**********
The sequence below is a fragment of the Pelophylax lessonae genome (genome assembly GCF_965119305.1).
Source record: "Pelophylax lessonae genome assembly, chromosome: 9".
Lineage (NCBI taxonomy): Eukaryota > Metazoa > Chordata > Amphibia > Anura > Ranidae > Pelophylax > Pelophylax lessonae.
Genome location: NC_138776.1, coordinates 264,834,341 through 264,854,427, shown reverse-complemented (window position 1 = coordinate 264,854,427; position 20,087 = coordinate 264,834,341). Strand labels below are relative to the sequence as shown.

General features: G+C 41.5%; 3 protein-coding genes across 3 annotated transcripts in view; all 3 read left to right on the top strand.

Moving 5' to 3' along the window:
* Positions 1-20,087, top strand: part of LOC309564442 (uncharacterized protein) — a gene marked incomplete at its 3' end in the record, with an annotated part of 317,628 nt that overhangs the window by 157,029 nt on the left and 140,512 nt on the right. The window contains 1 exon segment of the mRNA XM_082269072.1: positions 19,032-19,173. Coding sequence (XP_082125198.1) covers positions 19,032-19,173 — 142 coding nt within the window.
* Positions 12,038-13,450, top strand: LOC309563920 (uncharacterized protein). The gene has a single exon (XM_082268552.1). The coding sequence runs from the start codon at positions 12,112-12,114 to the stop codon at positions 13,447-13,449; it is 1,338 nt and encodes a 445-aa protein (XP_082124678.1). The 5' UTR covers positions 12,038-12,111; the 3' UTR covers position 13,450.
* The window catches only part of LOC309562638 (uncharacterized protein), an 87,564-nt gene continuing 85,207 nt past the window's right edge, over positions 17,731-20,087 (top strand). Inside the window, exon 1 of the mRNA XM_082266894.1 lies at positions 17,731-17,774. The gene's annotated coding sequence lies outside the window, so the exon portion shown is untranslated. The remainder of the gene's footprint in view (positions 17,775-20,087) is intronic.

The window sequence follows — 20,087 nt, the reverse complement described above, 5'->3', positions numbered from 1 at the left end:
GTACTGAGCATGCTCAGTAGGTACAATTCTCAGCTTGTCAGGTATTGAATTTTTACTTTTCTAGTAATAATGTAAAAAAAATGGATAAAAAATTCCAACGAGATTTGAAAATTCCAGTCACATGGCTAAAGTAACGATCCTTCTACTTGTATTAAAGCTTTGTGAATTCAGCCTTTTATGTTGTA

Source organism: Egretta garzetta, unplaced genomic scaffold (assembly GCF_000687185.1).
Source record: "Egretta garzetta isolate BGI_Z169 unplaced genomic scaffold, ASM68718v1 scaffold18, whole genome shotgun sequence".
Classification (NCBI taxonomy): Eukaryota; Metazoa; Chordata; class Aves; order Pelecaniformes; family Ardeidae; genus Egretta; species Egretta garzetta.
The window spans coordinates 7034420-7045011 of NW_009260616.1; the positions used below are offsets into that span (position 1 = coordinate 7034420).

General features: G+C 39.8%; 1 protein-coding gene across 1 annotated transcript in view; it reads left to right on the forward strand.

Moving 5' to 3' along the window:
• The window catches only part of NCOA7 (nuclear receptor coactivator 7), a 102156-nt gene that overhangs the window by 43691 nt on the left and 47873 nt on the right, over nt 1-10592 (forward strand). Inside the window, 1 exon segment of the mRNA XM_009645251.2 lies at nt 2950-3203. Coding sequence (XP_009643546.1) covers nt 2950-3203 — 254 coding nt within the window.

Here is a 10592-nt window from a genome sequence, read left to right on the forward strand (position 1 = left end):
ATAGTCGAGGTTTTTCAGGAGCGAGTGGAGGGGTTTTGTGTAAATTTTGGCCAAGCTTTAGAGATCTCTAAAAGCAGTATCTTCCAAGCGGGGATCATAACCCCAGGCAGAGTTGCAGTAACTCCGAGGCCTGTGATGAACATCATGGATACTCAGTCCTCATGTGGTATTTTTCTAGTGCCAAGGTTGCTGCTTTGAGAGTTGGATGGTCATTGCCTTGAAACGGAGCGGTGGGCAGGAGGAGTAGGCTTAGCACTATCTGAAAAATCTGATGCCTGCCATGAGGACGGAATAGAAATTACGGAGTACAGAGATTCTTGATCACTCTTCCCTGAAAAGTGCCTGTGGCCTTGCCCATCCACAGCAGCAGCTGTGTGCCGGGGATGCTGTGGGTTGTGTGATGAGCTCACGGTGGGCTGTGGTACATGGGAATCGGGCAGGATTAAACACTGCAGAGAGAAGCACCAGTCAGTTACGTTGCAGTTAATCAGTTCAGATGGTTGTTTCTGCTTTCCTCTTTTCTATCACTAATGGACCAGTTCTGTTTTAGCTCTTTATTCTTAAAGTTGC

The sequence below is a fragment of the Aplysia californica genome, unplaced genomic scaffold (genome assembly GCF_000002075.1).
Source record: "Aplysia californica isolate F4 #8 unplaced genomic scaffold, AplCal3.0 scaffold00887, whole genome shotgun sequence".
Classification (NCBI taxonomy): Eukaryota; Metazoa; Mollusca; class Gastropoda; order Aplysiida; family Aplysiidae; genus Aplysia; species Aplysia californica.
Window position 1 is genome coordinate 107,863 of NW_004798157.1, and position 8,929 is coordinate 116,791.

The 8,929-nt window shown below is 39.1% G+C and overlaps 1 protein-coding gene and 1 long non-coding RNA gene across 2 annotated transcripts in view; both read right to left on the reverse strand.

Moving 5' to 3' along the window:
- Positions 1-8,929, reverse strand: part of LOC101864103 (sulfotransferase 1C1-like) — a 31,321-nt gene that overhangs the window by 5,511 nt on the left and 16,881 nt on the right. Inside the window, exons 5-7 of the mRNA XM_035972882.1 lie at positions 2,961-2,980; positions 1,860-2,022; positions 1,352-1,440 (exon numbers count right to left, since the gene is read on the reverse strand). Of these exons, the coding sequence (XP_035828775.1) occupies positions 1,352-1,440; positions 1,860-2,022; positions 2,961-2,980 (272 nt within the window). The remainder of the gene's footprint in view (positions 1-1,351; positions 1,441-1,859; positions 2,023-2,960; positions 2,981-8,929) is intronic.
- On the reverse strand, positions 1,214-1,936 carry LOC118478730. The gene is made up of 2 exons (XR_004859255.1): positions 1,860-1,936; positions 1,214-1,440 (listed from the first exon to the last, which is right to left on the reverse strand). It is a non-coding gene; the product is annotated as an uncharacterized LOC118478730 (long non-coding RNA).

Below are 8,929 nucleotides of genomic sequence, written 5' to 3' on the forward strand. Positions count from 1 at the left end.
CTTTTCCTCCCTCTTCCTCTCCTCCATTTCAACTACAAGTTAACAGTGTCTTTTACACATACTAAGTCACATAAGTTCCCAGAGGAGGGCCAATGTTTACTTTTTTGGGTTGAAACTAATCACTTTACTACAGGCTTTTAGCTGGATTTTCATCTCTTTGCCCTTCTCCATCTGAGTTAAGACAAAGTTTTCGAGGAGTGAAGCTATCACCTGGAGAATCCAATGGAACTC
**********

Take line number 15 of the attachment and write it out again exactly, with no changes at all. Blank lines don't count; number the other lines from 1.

The window spans coordinates 7034420-7045011 of NW_009260616.1; the positions used below are offsets into that span (position 1 = coordinate 7034420).